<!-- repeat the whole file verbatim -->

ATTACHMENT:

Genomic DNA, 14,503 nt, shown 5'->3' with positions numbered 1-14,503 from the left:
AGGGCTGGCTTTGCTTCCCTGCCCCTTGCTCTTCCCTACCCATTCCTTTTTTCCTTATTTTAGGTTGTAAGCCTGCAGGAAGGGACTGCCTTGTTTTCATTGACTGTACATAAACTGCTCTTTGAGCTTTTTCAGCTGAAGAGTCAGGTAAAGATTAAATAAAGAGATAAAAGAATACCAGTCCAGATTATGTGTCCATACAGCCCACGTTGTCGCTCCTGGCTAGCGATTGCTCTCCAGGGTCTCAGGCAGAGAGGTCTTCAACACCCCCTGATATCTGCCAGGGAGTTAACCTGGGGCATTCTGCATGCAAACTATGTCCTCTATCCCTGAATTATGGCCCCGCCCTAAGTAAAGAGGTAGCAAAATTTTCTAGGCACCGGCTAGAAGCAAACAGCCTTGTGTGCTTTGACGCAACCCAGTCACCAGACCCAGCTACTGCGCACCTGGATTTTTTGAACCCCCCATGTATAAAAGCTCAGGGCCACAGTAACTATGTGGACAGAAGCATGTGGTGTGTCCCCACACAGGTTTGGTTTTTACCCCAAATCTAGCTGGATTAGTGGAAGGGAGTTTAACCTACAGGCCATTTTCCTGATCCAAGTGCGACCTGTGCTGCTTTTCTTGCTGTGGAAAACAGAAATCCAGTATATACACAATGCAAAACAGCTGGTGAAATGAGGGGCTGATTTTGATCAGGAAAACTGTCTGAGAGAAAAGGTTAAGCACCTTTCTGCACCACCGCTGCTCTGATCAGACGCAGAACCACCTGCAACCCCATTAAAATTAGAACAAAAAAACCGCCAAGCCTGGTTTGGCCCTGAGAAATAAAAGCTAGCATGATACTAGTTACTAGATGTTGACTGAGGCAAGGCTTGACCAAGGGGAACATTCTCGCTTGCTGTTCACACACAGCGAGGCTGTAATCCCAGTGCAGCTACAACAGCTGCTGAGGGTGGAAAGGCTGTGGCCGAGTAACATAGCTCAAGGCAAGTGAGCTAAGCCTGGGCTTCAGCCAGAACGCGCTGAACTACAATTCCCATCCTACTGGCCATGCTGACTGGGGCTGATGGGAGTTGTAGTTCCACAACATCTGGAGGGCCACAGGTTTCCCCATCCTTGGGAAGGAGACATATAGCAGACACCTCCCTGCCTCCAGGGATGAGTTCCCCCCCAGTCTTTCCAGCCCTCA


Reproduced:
Genomic DNA, 14,503 nt, shown 5'->3' with positions numbered 1-14,503 from the left:
AGGGCTGGCTTTGCTTCCCTGCCCCTTGCTCTTCCCTACCCATTCCTTTTTTCCTTATTTTAGGTTGTAAGCCTGCAGGAAGGGACTGCCTTGTTTTCATTGACTGTACATAAACTGCTCTTTGAGCTTTTTCAGCTGAAGAGTCAGGTAAAGATTAAATAAAGAGATAAAAGAATACCAGTCCAGATTATGTGTCCATACAGCCCACGTTGTCGCTCCTGGCTAGCGATTGCTCTCCAGGGTCTCAGGCAGAGAGGTCTTCAACACCCCCTGATATCTGCCAGGGAGTTAACCTGGGGCATTCTGCATGCAAACTATGTCCTCTATCCCTGAATTATGGCCCCGCCCTAAGTAAAGAGGTAGCAAAATTTTCTAGGCACCGGCTAGAAGCAAACAGCCTTGTGTGCTTTGACGCAACCCAGTCACCAGACCCAGCTACTGCGCACCTGGATTTTTTGAACCCCCCATGTATAAAAGCTCAGGGCCACAGTAACTATGTGGACAGAAGCATGTGGTGTGTCCCCACACAGGTTTGGTTTTTACCCCAAATCTAGCTGGATTAGTGGAAGGGAGTTTAACCTACAGGCCATTTTCCTGATCCAAGTGCGACCTGTGCTGCTTTTCTTGCTGTGGAAAACAGAAATCCAGTATATACACAATGCAAAACAGCTGGTGAAATGAGGGGCTGATTTTGATCAGGAAAACTGTCTGAGAGAAAAGGTTAAGCACCTTTCTGCACCACCGCTGCTCTGATCAGACGCAGAACCACCTGCAACCCCATTAAAATTAGAACAAAAAAACCGCCAAGCCTGGTTTGGCCCTGAGAAATAAAAGCTAGCATGATACTAGTTACTAGATGTTGACTGAGGCAAGGCTTGACCAAGGGGAACATTCTCGCTTGCTGTTCACACACAGCGAGGCTGTAATCCCAGTGCAGCTACAACAGCTGCTGAGGGTGGAAAGGCTGTGGCCGAGTAACATAGCTCAAGGCAAGTGAGCTAAGCCTGGGCTTCAGCCAGAACGCGCTGAACTACAATTCCCATCCTACTGGCCATGCTGACTGGGGCTGATGGGAGTTGTAGTTCCACAACATCTGGAGGGCCACAGGTTTCCCCATCCTTGGGAAGGAGACATATAGCAGACACCTCCCTGCCTCCAGGGATGAGTTCCCCCCCAGTCTTTCCAGCCCTCA